Chirac slams media for Mohammed cartoons

8th February 2006, Comments 0 comments

PARIS, Feb 8, 2006 (AFP) - French President Jacques Chirac on Wednesday accused newspapers printing cartoons of the Prophet Mohammed of "provocation," after yet another French publication put the contentious caricatures on its pages.

PARIS, Feb 8, 2006 (AFP) - French President Jacques Chirac on Wednesday accused newspapers printing cartoons of the Prophet Mohammed of "provocation," after yet another French publication put the contentious caricatures on its pages.

"Anything that can hurt the convictions of another, particularly religious convictions, must be avoided. Freedom of expression must be exercised in a spirit of responsibility," Chirac told his cabinet, according to a government spokesman.

"I condemn all manifest provocation that might dangerously fan passions," he said.

The statements were made after the satirical French weekly Charlie Hebdo printed all 12 of the controversial cartoons of the Prophet Mohammed first published by a Danish newspaper in September, as well as a new front-page caricature of its own.

The paper bears the headline "Mohammed stressed out by the fundamentalists" and a cartoon of the prophet with head in hands uttering the words "It's hard to be loved by fools."

In addition to the 12 cartoons that have sparked fury in the Islamic world, it publishes other drawings poking fun at different religions.

Charlie Hebdo said the initial 160,000 copies it had printed were selling so fast Wednesday that it would proceed with another print-run.

Its issue hit newsstands the day after a French court refused to grant an injunction to Islamic organisations that tried to have it banned for inciting racial and religious hatred.

Several other French newspapers, including Le Monde, Liberation and France-Soir, have already printed some of the caricatures in a show of solidarity with the Danish newspaper Jyllands-Posten, and as a blow for freedom of expression. Other European publications have done likewise.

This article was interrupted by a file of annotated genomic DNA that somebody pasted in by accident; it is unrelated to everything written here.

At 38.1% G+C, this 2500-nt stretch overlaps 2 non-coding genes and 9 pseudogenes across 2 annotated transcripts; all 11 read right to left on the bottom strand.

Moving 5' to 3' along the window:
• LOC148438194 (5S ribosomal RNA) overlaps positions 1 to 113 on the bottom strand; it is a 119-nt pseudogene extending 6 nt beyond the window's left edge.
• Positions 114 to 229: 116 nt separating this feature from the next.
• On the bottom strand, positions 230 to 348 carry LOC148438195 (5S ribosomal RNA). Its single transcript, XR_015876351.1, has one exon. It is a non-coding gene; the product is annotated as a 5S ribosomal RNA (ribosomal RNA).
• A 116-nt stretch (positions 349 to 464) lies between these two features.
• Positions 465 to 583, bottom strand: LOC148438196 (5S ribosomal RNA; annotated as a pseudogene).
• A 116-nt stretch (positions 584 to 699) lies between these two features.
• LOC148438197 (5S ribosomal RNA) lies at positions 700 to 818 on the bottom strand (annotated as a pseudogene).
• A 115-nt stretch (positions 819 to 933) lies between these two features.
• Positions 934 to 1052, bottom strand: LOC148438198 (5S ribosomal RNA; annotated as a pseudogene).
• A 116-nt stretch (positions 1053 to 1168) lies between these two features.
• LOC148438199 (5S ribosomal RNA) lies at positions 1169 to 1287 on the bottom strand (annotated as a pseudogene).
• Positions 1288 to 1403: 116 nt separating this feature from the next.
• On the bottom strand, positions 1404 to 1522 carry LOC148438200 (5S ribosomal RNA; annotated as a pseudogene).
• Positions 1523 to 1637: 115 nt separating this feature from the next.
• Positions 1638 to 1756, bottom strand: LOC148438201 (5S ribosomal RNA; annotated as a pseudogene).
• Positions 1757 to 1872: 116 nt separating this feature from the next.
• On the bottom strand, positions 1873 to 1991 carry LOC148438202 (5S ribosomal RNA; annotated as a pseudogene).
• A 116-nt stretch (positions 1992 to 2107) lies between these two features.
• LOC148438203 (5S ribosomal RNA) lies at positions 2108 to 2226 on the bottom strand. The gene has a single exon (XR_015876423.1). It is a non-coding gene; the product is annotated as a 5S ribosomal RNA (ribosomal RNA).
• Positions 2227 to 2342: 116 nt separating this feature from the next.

France has Europe's biggest Muslim population, estimated at six million of the country's 62 million inhabitants, and Chirac is widely viewed as a sympathetic world leader in many Arab countries, particularly in North Africa.

The French president stressed that his criticism was not an abdication of his country's adherence to freedom of expression but rather a call for the principle not to be abused.

"On the issue of the caricatures and the reactions they have provoked in the Muslim world, I want to say that, if freedom of expression is one of the foundations of the (French) republic, the latter relies also on the values of tolerance and the respect of all beliefs," he said.

Chirac said he "condemned" the violent attacks directed against French, Danish and other European nationals and diplomatic missions in Muslim countries in recent days and noted that "under international law, governments are responsible for the safety of foreign people and property established on their territory."

He also directed his government to be "especially vigilant" as to the safety of French citizens abroad.

Angry Muslim mobs in the Palestinian territories, Lebanon, Syria, Afghanistan and elsewhere have expressed fury at European representations and cultural offices over the cartoons. In Denmark and France, bomb threats have been made against the offices of newspapers that printed them.

On Wednesday, a team of international observers was forced to pull out of the Palestinian West Bank city of Hebron after its offices came under attack from protesters.

A Paris protest by French Muslims is scheduled to take place on Saturday amid tight police security.

Copyright AFP

Subject: French news

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